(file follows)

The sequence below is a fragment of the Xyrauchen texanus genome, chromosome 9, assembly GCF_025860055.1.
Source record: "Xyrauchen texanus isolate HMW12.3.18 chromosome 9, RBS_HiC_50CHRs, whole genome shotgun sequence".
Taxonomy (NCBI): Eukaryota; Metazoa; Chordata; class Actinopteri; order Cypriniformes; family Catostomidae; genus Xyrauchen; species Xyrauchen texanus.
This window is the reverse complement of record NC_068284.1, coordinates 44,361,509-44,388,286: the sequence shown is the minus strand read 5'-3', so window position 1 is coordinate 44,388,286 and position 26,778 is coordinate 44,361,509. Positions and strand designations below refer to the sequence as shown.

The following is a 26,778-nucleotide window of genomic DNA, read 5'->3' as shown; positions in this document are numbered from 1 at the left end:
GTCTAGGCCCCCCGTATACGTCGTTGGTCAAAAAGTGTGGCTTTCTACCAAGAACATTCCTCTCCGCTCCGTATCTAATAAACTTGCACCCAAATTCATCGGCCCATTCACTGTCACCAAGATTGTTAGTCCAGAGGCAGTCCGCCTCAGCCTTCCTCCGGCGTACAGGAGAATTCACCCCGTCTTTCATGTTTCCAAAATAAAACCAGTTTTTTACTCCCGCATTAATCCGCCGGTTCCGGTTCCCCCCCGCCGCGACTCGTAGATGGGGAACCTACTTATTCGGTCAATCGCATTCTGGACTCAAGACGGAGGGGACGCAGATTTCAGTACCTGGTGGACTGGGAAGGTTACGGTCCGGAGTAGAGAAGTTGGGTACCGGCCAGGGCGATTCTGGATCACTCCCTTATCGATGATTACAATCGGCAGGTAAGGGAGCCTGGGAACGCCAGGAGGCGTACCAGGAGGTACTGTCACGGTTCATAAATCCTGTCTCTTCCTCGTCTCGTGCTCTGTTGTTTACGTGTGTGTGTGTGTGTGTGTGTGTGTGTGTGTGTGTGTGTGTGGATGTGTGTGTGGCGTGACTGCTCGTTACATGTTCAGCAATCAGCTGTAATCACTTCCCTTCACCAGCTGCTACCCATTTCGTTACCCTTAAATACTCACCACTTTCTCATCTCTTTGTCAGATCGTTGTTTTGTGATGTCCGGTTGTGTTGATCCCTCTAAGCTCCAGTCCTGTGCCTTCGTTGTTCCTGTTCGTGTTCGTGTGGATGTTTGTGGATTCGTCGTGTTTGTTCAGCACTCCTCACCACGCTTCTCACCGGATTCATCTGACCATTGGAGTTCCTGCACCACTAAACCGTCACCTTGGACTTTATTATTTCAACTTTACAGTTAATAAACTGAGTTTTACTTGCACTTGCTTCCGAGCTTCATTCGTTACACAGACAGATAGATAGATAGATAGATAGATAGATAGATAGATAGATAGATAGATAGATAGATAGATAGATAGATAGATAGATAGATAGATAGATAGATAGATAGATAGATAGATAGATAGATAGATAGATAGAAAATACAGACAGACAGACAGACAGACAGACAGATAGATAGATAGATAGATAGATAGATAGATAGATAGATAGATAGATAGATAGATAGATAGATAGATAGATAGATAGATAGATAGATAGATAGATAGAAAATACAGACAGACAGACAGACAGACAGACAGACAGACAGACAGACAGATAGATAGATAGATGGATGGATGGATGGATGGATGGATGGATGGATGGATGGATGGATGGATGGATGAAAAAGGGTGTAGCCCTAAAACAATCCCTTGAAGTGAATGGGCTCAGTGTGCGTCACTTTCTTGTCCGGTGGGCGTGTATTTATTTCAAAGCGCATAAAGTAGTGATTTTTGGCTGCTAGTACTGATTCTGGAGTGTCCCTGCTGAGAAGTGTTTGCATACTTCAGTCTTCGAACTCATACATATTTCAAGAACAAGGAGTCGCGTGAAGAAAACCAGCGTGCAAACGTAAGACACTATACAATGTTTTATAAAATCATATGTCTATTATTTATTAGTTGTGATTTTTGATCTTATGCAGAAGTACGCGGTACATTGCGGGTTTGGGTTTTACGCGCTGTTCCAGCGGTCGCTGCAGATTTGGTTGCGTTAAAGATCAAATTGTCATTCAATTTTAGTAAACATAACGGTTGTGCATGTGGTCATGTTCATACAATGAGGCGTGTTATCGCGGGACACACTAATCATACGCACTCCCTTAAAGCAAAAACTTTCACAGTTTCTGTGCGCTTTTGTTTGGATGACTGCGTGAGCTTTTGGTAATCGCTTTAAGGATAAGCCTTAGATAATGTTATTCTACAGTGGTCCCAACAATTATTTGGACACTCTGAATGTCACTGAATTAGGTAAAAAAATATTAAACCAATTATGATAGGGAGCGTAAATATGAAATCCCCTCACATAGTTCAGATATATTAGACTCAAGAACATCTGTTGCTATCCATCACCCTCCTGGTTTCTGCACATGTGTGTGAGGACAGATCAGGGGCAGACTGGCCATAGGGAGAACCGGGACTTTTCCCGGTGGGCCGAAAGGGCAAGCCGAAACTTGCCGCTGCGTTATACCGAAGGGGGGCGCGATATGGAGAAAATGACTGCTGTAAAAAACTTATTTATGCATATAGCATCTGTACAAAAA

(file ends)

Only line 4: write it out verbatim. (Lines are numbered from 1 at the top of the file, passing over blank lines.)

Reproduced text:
This window is the reverse complement of record NC_068284.1, coordinates 44,361,509-44,388,286: the sequence shown is the minus strand read 5'-3', so window position 1 is coordinate 44,388,286 and position 26,778 is coordinate 44,361,509. Positions and strand designations below refer to the sequence as shown.